Semirigid thoracoscopy: an effective method for diagnosing pleural malignancies.
Background and objective:
Thoracoscopy with a semirigid instrument is a recent technique for diagnosing pleural diseases. The purpose of this study was to report diagnostic yield and complications of the method.
Patients and methods:
Patients with pleural effusion of unknown origin and/or pleural irregularities suspicious for pleural malignancy were included after less invasive means of diagnosis had failed. All procedures were performed under local anesthesia with intravenous sedation/analgesia with a single point of entry with semirigid thoracoscope (Olympus LTF-160). Data were collected prospectively between years 2008 and 2012.
115 thoracoscopies were performed on 111 patients. Median age was 65 years (range 28 – 86 years), 14.4% were female and 85.6% male. 73 (65.8%) patients had malignant pleural disease (mesothelioma, metastatic cancer) and 38 (34.2%) had benign. Sensitivity, negative predictive value and accuracy of procedure for malignancy were 96.0%, 93.0% and 97.4%. Pleurodesis was made in 34 patients; in 32 (94.1%) was assessed as successful after 1 month. There were 24 adverse events: 3 empyemas/pleural infections, 3 bronchopleural fistulae after chest tube placement and lung re-expansion, 5 patients had excessive pain after pleurodesis, 6 patients had sedation-associated hypotension and 7 patients self–limited fever after plerodesis. One patient died 11 days after procedure for advanced carcinoma.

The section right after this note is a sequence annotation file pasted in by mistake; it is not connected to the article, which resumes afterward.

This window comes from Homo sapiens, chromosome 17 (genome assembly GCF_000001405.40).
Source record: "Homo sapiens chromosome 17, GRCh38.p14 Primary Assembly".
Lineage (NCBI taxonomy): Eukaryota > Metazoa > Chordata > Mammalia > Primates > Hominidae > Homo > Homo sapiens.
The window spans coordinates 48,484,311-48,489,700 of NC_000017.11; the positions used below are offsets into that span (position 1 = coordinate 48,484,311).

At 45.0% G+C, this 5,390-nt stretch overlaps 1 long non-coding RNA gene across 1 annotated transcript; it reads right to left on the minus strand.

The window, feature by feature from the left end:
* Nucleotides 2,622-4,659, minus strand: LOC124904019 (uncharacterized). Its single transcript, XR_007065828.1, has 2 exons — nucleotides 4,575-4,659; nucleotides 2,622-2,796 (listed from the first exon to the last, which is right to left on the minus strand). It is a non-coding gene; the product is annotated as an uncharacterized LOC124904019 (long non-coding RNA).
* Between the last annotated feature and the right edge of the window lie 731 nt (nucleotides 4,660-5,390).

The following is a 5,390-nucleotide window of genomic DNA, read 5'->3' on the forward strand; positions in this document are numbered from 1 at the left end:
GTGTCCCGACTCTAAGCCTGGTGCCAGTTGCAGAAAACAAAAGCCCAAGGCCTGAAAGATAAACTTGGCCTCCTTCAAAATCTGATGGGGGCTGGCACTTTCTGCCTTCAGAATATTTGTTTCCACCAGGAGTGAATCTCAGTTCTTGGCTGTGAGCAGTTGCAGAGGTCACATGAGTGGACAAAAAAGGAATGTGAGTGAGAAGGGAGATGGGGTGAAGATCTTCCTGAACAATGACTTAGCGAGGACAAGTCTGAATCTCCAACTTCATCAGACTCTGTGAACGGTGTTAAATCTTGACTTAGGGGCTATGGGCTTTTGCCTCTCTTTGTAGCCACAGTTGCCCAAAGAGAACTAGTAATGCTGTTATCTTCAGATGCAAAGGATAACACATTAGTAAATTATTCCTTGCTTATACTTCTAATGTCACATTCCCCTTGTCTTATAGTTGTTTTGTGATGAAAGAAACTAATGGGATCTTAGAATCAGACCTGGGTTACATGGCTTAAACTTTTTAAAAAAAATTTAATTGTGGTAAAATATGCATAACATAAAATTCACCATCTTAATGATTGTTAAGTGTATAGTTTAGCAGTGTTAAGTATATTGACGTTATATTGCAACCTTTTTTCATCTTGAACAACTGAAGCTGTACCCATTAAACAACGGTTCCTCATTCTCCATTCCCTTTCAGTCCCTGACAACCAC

Semirigid thoracoscopy is accurate and safe method for evaluation of pleural diseases and useful for therapeutic talc pleurodesis.